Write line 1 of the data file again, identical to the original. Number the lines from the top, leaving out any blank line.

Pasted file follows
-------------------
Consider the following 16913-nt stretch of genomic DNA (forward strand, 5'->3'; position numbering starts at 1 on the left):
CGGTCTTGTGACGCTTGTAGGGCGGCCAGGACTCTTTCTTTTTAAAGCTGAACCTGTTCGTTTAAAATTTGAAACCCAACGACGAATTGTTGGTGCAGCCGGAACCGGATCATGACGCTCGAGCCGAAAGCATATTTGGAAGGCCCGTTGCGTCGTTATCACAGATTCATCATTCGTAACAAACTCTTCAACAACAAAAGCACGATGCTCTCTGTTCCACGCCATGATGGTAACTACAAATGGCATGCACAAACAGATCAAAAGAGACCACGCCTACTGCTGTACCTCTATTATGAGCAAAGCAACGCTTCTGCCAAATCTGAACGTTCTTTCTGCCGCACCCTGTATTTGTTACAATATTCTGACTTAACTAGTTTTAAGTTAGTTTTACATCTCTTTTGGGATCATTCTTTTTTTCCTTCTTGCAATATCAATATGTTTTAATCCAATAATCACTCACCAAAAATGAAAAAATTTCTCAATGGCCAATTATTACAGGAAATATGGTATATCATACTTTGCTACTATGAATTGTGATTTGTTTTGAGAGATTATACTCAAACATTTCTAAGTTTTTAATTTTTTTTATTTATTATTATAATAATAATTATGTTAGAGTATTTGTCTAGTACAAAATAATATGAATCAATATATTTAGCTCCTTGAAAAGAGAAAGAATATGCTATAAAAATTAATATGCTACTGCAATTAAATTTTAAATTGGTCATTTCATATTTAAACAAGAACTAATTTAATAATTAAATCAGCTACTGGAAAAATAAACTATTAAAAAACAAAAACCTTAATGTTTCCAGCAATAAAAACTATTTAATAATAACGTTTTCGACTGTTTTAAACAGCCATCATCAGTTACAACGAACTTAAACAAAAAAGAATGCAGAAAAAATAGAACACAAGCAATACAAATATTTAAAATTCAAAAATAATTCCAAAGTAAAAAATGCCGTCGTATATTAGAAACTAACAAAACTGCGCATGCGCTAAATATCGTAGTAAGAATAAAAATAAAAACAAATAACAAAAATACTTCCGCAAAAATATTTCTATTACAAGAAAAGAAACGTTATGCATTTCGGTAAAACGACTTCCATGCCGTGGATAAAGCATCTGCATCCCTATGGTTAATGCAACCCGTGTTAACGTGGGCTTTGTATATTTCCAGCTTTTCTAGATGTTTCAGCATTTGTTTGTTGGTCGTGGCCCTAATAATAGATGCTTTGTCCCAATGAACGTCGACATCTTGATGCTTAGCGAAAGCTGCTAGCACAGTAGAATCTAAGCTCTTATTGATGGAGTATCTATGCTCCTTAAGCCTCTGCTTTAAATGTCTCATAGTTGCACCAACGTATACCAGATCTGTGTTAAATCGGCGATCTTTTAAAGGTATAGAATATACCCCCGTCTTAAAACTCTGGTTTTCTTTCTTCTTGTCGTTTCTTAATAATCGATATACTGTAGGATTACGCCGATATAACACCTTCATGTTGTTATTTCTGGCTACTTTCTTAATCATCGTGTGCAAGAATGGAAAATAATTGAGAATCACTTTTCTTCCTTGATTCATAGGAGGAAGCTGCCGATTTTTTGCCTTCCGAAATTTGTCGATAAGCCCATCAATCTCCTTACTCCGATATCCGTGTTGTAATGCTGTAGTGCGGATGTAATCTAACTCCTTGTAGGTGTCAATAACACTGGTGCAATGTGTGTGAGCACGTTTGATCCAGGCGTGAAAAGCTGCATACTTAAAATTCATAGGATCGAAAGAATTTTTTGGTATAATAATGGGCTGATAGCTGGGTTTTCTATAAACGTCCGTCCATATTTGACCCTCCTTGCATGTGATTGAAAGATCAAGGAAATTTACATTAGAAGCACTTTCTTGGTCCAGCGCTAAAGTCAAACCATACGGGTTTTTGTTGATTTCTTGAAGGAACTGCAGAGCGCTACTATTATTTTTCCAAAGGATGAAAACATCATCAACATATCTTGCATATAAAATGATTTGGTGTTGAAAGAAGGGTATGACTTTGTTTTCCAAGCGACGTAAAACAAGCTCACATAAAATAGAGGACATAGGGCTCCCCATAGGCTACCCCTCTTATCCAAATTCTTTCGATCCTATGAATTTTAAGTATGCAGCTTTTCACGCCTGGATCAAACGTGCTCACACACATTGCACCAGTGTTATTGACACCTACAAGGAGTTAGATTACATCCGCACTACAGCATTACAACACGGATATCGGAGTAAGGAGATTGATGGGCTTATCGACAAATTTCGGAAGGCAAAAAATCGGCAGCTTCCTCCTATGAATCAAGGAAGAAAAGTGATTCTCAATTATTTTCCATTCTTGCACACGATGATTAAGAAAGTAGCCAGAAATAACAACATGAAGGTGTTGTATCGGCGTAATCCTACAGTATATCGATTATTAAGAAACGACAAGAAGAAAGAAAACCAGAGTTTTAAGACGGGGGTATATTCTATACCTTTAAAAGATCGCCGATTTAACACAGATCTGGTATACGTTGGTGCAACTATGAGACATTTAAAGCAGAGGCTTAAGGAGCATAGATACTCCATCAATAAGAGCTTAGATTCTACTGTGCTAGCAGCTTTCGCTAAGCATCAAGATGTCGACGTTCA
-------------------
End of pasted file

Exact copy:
Consider the following 16913-nt stretch of genomic DNA (forward strand, 5'->3'; position numbering starts at 1 on the left):